Our ability to localise sound in the environment is crucial to our survival. Consider that sound can be heard 360° around our head, in the dark, and also through barriers; you can begin to appreciate that it is more important than vision or any other sensory system. Of course, in years gone by, we would need to be aware if a dangerous animal was chasing us from behind or at night – survival of the fittest auditory system!
In the modern-day world, localising sound is just as important. We need to be able to tell where a car is coming from or to be able to concentrate on the teacher’s voice as they move around the classroom.
The processing of sound is intimately linked into our stress responses. For many children and adults with sound localisation problems, their system is on alert as their auditory processing is compromised. Many children with Autism, Dyslexia, Dyspraxia, and other developmental labels have difficulty processing the direction of sound. This leads to a higher level of stress in the system. Listening, concentration and attention problems are common as well as disrupted learning and emotional and behavioural challenges. Increased stress levels become ‘stuck’ in the system leading to problems in social skills as well as learning.
Many people with problems with sound localisation develop a stronger visual system to compensate as much as possible. However, this still leaves the auditory processing problems.
We have no ‘earlids’!
It is easy to understand that if we want to locate something visually, we can move our head and eyes to look at it. However, locating sound in the environment is not as straightforward.
We do not have the benefit of many mammals in that we cannot move our ears to help locate sound. Horses, as with many other animals, can move their ears in multiple directions without moving their head to help with sound localisation. Humans cannot!
We cannot shut down our auditory system as we do not have earlids. The auditory system is active 24 hours a day, listening out for danger in our environment, even as we sleep. You can understand how auditory processing is so intimately linked with stress levels and how poor sound localisation can lead to increased stress.
For us, the outer ear or pinna is involved in locating whether sound is above or below us, but we rely on several other cues to be able to locate sound. The main ones are timing and volume differences between the two ears. These are called the Interaural Time Difference (ITD) and Interaural Level Difference (ILD)
Imagine someone speaking to you if they are standing level with your right ear. Their voice hits your right ear around 5 milliseconds earlier than your left ear. It also reaches your left ear at a slightly lower volume as your head has a shadowing effect which reduces the volume. Our ears also use the pitch or frequency of the sound to help to understand where it is coming from. I am sure you will agree that it is a miraculous system and with such complexity, it is not surprising that many people have problems with things such as sound localisation.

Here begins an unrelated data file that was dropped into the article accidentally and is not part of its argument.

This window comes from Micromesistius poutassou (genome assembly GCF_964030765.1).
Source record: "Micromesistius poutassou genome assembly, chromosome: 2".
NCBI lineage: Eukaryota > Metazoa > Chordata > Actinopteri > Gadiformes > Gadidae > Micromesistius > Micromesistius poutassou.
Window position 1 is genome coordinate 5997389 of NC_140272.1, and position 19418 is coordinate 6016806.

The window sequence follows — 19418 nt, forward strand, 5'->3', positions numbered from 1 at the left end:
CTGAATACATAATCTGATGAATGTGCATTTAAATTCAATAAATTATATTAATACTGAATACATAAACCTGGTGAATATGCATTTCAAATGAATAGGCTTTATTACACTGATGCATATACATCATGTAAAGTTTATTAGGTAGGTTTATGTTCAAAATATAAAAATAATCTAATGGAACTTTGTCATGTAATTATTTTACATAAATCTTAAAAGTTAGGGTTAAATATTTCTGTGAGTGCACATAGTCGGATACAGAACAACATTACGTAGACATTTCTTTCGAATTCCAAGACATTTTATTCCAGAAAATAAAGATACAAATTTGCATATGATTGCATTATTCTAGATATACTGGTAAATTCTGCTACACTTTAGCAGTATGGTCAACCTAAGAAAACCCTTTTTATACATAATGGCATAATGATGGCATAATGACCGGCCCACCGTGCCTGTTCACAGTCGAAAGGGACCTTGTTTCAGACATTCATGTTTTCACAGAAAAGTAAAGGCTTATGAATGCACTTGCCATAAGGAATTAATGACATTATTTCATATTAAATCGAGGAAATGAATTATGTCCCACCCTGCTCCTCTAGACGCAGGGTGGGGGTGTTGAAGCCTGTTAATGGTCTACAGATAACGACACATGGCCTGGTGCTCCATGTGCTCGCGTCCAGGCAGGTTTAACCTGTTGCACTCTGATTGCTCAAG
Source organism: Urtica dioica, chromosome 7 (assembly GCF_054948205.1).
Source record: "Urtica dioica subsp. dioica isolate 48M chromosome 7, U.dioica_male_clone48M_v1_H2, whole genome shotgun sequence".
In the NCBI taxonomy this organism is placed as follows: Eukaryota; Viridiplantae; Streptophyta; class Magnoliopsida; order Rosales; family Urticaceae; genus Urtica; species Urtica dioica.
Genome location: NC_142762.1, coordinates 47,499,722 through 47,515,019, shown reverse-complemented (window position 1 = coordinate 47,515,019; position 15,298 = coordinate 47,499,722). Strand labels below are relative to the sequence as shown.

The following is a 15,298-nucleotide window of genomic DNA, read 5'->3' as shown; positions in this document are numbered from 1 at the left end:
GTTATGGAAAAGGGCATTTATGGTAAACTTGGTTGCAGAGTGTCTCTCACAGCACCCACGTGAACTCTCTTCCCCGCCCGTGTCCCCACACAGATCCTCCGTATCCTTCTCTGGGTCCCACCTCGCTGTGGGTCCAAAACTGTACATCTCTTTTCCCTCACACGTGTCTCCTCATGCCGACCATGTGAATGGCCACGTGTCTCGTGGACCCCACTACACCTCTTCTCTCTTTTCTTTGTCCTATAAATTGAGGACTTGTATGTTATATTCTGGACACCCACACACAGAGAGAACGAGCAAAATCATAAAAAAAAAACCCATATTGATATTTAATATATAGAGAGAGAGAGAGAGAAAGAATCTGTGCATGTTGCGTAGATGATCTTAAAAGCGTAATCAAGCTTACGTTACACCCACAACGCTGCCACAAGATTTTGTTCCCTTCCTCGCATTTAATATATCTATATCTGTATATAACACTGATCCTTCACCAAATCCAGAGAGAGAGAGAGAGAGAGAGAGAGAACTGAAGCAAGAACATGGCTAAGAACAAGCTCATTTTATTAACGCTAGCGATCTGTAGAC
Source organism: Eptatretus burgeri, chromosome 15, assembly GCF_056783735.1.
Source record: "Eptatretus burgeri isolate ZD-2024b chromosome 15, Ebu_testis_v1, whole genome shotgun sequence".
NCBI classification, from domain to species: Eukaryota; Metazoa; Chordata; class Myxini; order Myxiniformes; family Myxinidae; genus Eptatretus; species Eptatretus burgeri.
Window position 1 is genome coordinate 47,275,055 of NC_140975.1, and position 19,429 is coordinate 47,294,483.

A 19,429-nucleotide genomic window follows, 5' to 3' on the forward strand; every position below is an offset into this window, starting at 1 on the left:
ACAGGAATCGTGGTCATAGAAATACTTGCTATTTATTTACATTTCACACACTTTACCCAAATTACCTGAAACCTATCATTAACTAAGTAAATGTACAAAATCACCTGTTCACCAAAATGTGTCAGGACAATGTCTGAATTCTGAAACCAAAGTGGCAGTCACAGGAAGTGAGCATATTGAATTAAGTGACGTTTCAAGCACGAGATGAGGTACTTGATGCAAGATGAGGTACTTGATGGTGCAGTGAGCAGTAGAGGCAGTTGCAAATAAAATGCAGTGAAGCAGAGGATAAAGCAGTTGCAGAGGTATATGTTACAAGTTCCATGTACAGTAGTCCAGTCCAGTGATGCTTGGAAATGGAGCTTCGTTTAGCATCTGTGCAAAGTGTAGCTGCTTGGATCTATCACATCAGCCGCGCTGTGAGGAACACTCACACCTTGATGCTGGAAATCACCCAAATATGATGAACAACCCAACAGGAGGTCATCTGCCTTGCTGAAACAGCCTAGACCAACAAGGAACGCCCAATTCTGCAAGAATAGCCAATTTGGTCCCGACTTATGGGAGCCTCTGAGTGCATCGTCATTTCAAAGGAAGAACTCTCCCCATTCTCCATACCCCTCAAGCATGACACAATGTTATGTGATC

Do you or your child: -
Find it difficult to concentrate?
Have difficulty listening in the classroom or workplace but are able to listen in a 1:1 situation in a quiet room?
Become engrossed in the TV or video game and do not hear when someone calls you?
Have delays in speech and language or listening development?
Tend to look around outside to locate sound sources?
Find maintaining attention difficult
If we have challenges with sound localisation, you can also imagine how difficult it is to listen if there is any background noise. Imagine your child trying to listen to the teacher in the classroom when there are other people talking inside or outside the classroom. This skill, known as auditory figure-ground is well known to be compromised in many with listening and learning challenges.
Advanced Brain Technologies offer tools such as TAVS which assesses many of these skills as well as The Listening Program which is designed specifically to retrain the auditory system to better locate sound in space. A recent study on The Listening Program shows the impact this can have on improving this auditory figure-ground skill adding to the wide research base already available.
If your child has challenges with attention, listening and learning it is worth looking into whether they may have compromised sound localisation skills – these skills are developmental and can be improved.
Alan Heath is the Director of Learning Solutions and International Representative for Advanced Brain Technologies. He is the co-developer of The Movement Program and TAVS (Test of Auditory and Visual Skills)